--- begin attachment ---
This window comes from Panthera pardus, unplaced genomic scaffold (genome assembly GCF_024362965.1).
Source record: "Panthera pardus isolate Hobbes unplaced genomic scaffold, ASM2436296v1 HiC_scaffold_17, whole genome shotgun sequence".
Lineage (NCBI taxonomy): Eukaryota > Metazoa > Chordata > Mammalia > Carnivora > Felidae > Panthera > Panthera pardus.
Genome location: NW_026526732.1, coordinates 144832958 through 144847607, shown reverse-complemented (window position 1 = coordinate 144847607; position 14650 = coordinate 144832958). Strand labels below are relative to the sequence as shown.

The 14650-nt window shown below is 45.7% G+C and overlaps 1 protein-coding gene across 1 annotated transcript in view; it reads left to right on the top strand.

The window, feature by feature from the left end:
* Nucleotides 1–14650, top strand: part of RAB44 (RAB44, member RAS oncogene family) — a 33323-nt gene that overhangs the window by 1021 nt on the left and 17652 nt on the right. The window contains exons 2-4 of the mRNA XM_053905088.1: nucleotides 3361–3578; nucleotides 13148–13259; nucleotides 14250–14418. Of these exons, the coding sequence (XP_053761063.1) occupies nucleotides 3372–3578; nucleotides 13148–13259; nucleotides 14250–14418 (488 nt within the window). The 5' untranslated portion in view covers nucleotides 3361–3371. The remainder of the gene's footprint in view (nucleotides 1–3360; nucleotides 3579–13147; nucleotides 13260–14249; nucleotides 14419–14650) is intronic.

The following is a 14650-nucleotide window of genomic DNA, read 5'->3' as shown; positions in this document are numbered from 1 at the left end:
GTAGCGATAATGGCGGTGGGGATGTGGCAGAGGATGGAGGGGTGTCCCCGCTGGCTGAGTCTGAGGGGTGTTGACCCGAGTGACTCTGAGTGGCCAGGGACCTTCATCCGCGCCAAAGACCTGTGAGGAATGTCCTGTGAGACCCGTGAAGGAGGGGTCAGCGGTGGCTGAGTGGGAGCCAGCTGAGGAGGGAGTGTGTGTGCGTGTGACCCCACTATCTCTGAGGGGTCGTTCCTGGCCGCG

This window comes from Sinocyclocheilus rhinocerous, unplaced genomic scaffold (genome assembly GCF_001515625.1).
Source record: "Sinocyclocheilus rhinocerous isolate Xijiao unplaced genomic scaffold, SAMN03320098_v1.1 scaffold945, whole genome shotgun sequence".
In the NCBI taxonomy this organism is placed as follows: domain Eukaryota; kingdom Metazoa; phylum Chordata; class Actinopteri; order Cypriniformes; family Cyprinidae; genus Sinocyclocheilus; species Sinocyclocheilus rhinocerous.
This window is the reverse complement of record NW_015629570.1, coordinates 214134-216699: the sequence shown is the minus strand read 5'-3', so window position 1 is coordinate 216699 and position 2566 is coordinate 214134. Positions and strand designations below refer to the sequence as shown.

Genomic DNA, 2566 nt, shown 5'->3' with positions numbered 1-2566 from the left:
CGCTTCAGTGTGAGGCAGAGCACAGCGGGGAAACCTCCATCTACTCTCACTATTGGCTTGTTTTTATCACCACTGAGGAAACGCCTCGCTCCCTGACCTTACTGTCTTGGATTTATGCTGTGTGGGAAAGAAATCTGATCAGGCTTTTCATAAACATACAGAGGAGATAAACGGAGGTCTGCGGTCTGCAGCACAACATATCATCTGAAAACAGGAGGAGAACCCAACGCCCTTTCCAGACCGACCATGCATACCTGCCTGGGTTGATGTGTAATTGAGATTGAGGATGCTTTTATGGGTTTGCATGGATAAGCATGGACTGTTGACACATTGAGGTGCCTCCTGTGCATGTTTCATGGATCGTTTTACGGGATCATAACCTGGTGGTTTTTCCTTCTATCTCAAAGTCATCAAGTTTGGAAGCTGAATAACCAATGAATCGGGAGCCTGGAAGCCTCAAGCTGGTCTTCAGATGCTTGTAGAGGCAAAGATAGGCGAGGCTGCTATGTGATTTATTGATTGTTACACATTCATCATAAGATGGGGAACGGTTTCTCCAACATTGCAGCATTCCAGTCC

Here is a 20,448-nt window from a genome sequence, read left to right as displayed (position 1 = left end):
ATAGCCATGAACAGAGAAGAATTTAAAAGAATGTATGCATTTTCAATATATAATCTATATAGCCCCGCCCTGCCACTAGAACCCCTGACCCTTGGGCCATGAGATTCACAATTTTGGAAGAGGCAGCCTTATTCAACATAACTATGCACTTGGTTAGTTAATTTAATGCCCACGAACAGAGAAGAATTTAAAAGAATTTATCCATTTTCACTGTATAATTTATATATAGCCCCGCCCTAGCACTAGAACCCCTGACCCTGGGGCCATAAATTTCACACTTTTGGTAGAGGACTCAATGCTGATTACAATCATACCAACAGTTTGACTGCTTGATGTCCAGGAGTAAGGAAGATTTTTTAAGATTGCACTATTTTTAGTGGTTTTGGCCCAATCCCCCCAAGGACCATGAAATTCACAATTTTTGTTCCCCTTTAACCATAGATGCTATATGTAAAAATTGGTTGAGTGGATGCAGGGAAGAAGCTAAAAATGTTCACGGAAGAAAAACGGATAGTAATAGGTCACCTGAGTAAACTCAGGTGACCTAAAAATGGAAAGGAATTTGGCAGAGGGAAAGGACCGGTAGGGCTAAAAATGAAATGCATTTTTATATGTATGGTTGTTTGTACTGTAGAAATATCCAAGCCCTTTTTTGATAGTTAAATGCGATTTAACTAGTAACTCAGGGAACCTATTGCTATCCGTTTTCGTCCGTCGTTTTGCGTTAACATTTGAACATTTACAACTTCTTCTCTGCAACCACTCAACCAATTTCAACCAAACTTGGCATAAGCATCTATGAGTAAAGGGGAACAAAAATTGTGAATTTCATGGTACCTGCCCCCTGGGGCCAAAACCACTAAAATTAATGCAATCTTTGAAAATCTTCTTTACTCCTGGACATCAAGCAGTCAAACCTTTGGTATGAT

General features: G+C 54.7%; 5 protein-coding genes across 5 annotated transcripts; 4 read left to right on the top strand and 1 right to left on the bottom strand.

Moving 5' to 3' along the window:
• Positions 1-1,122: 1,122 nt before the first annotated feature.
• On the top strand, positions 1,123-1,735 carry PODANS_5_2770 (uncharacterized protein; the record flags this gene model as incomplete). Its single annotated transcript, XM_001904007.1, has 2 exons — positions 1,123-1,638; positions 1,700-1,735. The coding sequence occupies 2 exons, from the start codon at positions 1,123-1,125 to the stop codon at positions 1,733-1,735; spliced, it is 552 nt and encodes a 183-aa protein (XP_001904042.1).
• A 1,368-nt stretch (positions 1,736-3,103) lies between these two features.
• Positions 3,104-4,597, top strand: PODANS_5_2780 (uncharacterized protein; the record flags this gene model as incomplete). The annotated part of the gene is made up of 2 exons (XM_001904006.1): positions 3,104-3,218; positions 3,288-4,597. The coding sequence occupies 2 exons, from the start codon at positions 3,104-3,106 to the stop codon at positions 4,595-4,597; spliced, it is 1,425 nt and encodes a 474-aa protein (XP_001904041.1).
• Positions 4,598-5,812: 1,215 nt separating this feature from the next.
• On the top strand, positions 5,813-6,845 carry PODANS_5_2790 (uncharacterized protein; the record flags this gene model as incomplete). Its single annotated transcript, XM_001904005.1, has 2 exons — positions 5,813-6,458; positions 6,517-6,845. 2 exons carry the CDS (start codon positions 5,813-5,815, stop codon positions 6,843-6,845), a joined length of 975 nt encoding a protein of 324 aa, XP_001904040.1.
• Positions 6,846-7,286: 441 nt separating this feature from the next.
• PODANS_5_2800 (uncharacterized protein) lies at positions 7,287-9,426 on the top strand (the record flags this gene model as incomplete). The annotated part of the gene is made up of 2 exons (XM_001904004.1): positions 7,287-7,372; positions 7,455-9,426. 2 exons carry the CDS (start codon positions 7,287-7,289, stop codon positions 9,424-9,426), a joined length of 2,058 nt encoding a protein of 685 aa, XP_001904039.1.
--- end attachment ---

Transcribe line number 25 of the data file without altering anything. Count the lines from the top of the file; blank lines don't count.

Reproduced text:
• On the top strand, positions 5,813-6,845 carry PODANS_5_2790 (uncharacterized protein; the record flags this gene model as incomplete). Its single annotated transcript, XM_001904005.1, has 2 exons — positions 5,813-6,458; positions 6,517-6,845. 2 exons carry the CDS (start codon positions 5,813-5,815, stop codon positions 6,843-6,845), a joined length of 975 nt encoding a protein of 324 aa, XP_001904040.1.